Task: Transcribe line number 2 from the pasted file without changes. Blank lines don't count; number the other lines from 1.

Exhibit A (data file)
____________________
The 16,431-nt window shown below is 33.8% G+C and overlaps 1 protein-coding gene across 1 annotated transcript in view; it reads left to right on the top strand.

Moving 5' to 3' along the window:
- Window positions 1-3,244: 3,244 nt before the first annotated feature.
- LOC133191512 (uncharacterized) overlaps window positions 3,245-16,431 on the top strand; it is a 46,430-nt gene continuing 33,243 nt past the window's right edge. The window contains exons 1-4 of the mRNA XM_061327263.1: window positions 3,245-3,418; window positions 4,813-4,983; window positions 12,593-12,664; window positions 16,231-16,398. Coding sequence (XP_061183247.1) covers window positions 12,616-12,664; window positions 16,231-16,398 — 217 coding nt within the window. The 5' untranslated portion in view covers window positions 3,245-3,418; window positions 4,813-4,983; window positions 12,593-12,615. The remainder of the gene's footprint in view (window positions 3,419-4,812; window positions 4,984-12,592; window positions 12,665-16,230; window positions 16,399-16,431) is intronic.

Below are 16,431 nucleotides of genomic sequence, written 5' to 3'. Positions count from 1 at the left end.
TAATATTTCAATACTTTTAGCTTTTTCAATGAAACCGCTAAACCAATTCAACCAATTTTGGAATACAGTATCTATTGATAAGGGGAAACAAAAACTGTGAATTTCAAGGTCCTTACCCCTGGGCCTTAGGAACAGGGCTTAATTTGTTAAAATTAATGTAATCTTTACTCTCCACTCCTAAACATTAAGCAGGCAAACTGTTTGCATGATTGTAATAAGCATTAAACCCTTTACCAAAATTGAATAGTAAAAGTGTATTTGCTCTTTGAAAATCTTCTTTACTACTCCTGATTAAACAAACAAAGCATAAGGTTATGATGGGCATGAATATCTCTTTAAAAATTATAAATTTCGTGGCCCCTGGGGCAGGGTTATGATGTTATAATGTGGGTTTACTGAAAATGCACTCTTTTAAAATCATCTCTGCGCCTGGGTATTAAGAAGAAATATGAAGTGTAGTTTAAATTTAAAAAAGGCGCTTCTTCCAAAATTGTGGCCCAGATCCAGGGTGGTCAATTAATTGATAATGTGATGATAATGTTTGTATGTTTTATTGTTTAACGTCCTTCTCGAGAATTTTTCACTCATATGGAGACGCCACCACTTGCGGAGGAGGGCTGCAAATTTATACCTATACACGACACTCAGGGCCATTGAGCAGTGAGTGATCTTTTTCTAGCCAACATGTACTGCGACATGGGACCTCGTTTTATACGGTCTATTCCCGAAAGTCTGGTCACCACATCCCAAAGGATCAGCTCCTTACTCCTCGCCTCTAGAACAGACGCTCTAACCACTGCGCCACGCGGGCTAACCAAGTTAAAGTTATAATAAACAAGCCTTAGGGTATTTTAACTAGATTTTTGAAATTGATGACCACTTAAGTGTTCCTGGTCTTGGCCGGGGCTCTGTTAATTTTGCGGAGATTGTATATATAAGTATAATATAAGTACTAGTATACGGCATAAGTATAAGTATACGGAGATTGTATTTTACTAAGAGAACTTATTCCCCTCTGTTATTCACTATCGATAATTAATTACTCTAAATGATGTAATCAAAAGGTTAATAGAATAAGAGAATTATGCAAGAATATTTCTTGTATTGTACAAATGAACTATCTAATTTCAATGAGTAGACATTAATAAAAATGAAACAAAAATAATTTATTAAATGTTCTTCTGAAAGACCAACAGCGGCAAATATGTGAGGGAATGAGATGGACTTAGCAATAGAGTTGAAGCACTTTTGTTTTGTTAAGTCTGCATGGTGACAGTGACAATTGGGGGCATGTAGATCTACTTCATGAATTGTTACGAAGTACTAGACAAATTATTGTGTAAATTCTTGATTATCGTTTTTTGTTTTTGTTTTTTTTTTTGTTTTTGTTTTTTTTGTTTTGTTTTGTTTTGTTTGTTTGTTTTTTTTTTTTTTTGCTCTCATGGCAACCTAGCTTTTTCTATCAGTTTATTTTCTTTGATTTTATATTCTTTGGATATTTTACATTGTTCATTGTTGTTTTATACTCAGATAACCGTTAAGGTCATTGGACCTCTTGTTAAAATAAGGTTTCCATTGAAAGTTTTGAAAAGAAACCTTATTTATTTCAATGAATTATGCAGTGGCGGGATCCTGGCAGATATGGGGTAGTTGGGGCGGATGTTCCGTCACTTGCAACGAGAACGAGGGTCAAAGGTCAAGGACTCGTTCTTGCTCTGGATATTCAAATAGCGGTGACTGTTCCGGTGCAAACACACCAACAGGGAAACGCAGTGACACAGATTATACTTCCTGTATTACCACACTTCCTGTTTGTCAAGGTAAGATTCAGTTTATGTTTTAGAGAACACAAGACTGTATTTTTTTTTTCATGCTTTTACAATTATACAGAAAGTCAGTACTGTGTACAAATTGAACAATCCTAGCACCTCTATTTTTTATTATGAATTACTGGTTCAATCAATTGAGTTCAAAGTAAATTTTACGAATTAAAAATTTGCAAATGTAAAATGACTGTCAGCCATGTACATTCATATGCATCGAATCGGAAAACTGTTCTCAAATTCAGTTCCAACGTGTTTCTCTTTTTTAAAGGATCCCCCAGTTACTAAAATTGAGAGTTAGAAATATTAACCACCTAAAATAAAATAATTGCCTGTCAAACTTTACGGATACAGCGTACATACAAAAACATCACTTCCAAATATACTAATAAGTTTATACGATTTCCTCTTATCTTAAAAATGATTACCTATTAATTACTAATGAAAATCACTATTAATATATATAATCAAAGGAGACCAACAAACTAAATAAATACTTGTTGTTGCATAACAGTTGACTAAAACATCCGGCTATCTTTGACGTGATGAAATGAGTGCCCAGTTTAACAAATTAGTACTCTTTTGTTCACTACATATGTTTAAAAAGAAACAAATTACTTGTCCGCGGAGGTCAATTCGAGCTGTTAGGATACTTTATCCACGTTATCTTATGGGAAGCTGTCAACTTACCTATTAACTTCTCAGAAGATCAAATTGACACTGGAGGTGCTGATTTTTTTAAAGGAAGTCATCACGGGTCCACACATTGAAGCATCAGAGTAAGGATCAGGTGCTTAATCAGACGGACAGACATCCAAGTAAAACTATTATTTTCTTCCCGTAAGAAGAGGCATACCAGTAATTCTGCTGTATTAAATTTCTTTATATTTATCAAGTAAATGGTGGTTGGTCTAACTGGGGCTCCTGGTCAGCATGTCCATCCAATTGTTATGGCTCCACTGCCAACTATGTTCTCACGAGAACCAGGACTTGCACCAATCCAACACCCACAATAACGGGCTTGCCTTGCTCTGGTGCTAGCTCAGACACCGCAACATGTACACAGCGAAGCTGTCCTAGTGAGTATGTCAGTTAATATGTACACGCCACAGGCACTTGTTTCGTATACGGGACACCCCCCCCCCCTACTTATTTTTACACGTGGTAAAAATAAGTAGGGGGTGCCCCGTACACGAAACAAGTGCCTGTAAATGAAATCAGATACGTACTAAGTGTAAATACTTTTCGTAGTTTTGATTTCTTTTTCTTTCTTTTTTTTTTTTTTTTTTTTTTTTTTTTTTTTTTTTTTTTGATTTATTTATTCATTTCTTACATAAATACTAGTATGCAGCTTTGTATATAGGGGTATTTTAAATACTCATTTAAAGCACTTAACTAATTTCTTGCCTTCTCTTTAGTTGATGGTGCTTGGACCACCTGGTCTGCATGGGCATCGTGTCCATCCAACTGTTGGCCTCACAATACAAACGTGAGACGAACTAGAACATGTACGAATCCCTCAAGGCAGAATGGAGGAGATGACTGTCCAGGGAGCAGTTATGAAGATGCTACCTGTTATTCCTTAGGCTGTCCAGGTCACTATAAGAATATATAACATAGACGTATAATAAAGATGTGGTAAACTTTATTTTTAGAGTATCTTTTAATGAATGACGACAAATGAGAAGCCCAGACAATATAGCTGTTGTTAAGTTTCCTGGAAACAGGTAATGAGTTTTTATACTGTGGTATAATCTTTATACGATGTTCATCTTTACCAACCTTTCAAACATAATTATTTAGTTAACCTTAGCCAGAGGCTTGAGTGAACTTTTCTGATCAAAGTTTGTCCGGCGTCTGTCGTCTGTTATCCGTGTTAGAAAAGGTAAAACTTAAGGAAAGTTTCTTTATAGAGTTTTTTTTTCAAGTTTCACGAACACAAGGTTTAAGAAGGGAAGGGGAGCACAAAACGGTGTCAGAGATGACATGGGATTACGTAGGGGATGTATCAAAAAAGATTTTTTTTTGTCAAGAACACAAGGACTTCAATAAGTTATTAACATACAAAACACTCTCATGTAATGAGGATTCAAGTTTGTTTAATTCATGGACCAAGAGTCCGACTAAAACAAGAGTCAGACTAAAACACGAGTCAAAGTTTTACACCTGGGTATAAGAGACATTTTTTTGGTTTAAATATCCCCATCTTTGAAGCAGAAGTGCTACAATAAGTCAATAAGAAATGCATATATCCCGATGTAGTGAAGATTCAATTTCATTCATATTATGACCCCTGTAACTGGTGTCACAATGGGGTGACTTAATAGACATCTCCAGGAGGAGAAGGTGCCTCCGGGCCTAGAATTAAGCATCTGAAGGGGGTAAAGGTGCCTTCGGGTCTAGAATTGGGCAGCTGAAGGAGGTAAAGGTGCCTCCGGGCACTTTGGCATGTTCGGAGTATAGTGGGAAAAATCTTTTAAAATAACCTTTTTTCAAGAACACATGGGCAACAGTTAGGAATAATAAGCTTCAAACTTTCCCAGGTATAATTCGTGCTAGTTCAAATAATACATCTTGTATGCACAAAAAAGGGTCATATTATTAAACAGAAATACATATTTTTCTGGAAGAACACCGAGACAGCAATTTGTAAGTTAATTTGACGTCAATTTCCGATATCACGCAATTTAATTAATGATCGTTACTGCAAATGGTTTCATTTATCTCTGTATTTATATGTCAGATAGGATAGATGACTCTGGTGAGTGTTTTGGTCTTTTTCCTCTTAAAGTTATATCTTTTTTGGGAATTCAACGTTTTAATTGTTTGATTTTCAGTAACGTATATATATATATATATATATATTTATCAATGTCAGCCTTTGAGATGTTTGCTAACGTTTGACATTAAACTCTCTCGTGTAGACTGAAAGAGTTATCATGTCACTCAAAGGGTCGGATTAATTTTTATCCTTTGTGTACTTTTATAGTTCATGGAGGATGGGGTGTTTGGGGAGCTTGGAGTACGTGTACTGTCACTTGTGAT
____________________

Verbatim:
Moving 5' to 3' along the window: